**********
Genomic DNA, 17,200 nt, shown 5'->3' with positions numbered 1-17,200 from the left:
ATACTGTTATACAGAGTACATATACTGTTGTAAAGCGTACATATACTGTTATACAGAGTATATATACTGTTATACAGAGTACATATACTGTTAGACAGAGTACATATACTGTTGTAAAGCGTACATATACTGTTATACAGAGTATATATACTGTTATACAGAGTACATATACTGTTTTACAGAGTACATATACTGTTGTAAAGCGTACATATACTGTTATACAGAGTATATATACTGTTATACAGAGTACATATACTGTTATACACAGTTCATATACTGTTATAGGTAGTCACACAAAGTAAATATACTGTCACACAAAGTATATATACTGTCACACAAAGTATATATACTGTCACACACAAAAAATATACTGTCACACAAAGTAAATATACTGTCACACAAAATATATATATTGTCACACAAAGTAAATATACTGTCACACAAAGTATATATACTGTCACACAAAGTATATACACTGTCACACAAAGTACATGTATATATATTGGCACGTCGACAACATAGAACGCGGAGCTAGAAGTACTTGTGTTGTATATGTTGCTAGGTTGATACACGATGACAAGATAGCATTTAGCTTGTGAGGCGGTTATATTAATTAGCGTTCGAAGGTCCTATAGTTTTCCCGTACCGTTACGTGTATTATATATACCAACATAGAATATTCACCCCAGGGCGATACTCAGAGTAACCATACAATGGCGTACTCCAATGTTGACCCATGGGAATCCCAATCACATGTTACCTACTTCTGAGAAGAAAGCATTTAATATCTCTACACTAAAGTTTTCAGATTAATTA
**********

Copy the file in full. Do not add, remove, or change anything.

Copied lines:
Genomic DNA, 17,200 nt, shown 5'->3' with positions numbered 1-17,200 from the left:
ATACTGTTATACAGAGTACATATACTGTTGTAAAGCGTACATATACTGTTATACAGAGTATATATACTGTTATACAGAGTACATATACTGTTAGACAGAGTACATATACTGTTGTAAAGCGTACATATACTGTTATACAGAGTATATATACTGTTATACAGAGTACATATACTGTTTTACAGAGTACATATACTGTTGTAAAGCGTACATATACTGTTATACAGAGTATATATACTGTTATACAGAGTACATATACTGTTATACACAGTTCATATACTGTTATAGGTAGTCACACAAAGTAAATATACTGTCACACAAAGTATATATACTGTCACACAAAGTATATATACTGTCACACACAAAAAATATACTGTCACACAAAGTAAATATACTGTCACACAAAATATATATATTGTCACACAAAGTAAATATACTGTCACACAAAGTATATATACTGTCACACAAAGTATATACACTGTCACACAAAGTACATGTATATATATTGGCACGTCGACAACATAGAACGCGGAGCTAGAAGTACTTGTGTTGTATATGTTGCTAGGTTGATACACGATGACAAGATAGCATTTAGCTTGTGAGGCGGTTATATTAATTAGCGTTCGAAGGTCCTATAGTTTTCCCGTACCGTTACGTGTATTATATATACCAACATAGAATATTCACCCCAGGGCGATACTCAGAGTAACCATACAATGGCGTACTCCAATGTTGACCCATGGGAATCCCAATCACATGTTACCTACTTCTGAGAAGAAAGCATTTAATATCTCTACACTAAAGTTTTCAGATTAATTA